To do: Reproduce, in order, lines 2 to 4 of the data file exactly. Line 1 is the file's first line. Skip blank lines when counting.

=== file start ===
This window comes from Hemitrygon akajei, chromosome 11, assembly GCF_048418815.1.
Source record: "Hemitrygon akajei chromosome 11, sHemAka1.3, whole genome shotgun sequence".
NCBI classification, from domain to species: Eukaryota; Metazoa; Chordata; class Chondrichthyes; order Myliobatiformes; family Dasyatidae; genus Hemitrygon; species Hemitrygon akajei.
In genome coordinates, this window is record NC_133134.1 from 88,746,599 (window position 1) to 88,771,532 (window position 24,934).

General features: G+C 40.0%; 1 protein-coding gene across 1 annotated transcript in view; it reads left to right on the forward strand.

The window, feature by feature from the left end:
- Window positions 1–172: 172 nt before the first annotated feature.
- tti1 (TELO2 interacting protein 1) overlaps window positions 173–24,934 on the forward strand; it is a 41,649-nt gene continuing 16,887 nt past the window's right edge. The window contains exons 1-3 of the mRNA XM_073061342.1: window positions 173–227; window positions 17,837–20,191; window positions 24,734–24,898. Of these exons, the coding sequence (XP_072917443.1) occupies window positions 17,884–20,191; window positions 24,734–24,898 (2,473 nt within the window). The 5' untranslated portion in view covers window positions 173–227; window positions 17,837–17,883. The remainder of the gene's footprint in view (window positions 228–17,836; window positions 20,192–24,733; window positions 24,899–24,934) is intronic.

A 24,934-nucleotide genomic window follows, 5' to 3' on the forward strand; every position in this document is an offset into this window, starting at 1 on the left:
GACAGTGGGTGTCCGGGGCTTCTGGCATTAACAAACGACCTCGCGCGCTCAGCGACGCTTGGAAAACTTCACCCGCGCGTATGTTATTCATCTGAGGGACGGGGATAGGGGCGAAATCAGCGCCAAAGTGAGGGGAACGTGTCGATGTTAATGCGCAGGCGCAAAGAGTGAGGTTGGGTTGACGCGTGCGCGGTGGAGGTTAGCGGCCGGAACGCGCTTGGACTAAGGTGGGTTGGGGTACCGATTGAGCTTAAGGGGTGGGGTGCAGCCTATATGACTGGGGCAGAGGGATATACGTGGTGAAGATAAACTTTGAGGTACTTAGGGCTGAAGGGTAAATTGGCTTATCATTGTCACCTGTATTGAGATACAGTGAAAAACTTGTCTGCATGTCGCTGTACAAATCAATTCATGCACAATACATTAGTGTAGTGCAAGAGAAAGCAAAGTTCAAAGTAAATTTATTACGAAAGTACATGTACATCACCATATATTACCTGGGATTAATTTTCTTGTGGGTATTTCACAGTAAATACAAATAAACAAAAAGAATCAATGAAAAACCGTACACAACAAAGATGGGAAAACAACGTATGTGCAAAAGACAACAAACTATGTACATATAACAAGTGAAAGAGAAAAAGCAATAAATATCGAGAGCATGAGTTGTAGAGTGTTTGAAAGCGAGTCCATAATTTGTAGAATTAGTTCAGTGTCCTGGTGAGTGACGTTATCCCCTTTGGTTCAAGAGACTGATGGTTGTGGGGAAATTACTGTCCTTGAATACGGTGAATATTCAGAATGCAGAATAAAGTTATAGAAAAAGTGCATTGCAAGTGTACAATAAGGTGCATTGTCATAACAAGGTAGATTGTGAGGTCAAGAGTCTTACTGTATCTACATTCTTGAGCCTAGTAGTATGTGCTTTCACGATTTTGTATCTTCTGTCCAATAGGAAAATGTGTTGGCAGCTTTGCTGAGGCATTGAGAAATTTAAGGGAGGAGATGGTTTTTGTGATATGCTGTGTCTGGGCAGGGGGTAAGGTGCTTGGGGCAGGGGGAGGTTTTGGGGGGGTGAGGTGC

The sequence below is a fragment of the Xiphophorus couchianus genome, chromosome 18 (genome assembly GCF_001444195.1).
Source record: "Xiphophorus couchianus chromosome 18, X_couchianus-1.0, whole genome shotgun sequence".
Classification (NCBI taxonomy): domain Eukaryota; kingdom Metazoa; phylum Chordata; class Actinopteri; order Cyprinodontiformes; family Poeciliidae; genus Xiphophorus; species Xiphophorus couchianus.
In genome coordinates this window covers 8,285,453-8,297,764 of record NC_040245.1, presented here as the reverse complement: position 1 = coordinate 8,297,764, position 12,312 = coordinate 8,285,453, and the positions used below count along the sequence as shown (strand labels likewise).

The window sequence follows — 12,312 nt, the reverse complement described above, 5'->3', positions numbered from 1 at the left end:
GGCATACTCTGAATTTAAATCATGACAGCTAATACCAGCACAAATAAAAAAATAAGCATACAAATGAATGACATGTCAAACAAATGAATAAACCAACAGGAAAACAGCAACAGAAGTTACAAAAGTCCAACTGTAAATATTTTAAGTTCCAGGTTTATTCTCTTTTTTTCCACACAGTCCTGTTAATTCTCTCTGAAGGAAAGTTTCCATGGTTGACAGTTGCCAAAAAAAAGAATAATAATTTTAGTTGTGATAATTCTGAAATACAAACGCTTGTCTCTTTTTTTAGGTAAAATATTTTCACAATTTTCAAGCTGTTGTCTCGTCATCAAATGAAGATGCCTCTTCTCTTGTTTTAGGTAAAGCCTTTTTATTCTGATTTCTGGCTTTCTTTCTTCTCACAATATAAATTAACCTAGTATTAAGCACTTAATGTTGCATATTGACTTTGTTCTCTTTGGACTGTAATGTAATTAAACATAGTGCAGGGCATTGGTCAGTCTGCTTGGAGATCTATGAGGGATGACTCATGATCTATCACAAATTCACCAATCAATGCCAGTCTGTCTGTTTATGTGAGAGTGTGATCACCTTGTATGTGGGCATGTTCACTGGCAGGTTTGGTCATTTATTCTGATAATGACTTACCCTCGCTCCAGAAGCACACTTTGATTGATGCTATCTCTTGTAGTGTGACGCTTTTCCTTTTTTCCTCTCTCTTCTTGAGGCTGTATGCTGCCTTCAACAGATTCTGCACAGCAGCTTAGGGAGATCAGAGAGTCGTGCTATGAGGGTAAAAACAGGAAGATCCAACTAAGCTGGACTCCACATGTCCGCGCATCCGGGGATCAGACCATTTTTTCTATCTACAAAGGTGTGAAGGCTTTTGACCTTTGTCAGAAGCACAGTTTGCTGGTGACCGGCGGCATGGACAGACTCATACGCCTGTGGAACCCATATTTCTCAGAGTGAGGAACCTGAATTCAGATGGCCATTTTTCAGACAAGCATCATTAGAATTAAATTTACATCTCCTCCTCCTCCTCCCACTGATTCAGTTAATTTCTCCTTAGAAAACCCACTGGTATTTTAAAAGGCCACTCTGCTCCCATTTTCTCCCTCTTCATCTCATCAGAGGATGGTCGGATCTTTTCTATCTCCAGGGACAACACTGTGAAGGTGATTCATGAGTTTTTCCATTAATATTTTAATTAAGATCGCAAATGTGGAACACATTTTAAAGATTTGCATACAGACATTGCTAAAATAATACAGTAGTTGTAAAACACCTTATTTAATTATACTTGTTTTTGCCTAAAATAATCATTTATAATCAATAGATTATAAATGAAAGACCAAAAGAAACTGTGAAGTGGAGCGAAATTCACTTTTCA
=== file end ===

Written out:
Source record: "Hemitrygon akajei chromosome 11, sHemAka1.3, whole genome shotgun sequence".
NCBI classification, from domain to species: Eukaryota; Metazoa; Chordata; class Chondrichthyes; order Myliobatiformes; family Dasyatidae; genus Hemitrygon; species Hemitrygon akajei.
In genome coordinates, this window is record NC_133134.1 from 88,746,599 (window position 1) to 88,771,532 (window position 24,934).